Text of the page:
“What makes Local Hazard Information different is that it is the cars that are connected – via the Internet of Things. There is no reliance on third party apps. This is a significant step forward. Warnings are specific, relevant and tailored to try to help improve your specific journey.” Joerg Beyer, executive director, Engineering, Ford of Europe
How it works
Sensors monitor activities including emergency braking, fog lights and traction control to detect adverse weather or road conditions. Data from these activities is then computed to determine the hazard location and whether a traffic incident has occurred.
The vehicle automatically provides updates through a secure connection to “the cloud” using the Ford Pass Connect modem. Ford’s technology partner HERE Technologies operates the central cloud-based platform that collates information from multiple vehicle brands, governed by a business-to-business agreement.
The more cars are connected to the network, the greater the efficiency of the system. When many vehicles generate the same warning, others in the vicinity receive incident information from the cloud via the cellular network, enabling drivers to reduce speed or take appropriate action.
Additional information is sourced from public authority incident databases and traffic reports to provide drivers with further advance warnings including approaching vehicles driving on the wrong side of the carriageway, animals or people in the road ahead, and roadworks.
The on-board modem will be connected at the time of vehicle delivery. Customers may choose to opt in/opt out of certain data sharing.
Local Hazard Information data provided by HERE Technologies.
Bundesliga plans to “revolutionise football viewing”
Germany’s Bundesliga football league has selected Amazon Web Services (AWS) as its official technology provider to deliver more in-depth insight into every live broadcast of Bundesliga games and enable personalised fan experiences.
Bundesliga says it will use AWS artificial intelligence (AI), machine learning (ML), analytics, compute, database, and storage services to deliver real-time statistics to predict future plays and game outcomes. It will also use the technology to recommend personalised match footage across mobile, online, streaming, and television broadcasts.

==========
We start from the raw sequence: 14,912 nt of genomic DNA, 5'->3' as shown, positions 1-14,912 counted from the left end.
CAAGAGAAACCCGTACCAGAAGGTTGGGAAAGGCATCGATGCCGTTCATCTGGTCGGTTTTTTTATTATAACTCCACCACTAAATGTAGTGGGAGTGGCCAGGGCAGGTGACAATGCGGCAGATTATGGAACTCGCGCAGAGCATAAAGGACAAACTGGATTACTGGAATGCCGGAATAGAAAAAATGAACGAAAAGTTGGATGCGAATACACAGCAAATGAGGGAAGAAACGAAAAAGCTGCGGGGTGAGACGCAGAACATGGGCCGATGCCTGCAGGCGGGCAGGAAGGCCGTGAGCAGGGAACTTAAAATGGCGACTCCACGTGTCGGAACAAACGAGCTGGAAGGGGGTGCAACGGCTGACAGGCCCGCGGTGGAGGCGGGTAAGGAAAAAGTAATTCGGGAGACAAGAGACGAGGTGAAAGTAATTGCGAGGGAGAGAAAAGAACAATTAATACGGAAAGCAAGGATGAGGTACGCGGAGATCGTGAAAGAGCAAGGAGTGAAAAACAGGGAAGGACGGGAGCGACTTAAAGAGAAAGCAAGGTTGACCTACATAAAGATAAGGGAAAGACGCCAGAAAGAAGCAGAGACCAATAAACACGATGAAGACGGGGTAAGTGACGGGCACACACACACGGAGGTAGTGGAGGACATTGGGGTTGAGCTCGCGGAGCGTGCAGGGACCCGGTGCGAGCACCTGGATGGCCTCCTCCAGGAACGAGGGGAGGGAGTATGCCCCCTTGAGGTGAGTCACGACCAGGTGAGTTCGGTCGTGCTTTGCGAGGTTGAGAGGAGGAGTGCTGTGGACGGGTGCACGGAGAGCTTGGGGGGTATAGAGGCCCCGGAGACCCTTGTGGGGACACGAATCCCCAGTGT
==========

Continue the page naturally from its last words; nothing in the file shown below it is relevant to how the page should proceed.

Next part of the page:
Using AWS technology, Germany’s premier national football league will build new cloud-based services that automate processes, increase operational efficiency, and enhance the viewing experience for the league’s rapidly growing global fan base. By developing a new, next-generation statistics platform on AWS, using Amazon SageMaker, a fully managed service to build, train, and deploy ML models, Bundesliga will offer fans real-time predictions on when a goal is likely to be scored, identify potential goal-scoring opportunities, and highlight how teams are positioning and controlling the field, based on live data streams and historical data from over 10,000 Bundesliga games. Bundesliga also plans to leverage AWS ML services, such as Amazon Personalize, an ML service to create real-time and individualized recommendations, to offer fans personalized game footage, marketing promotions, and search results based on their favourite teams, players, or matches.
Using other AWS ML services, including Amazon Rekognition, an intelligent image and video analysis service, Bundesliga will build a cloud-based media archive that will automatically tag specific frames, from its more than 150,000 hours of video, with metadata such as game, jersey, player, team, and venue, so that the league can easily search historical footage and surface pivotal plays for in-game broadcasts, in more than 200 countries. This archive will enable Bundesliga to search across its entire history of football footage to provide a more enhanced viewing experience for fans and automate the current manual process of searching and tagging match highlights.
“We are extremely excited to be working alongside AWS to develop the next generation of football viewing experience,” said Christian Seifert, CEO of Bundesliga. “Innovation means challenging the status quo. Working closely with AWS, as one of the most innovative technology companies in the world, significantly enhances the investment we’ve made in innovation over the past two decades, all of which contributes to us being able to deliver a world-class football experience for our fans.”
“As the league with the highest average number of goals per game, and the highest stadium attendance globally, the Bundesliga is one of the most entertaining sports leagues in the world,” says Andy Isherwood, Vice President and Managing Director EMEA, Amazon Web Services, Inc. “We are thrilled to work with the Bundesliga and help them use cloud technology to give football fans around the world a more engaging match day experience and look forward to helping them leverage our deep portfolio of ML and AI services so they can deliver even greater insight into the world’s favourite game.”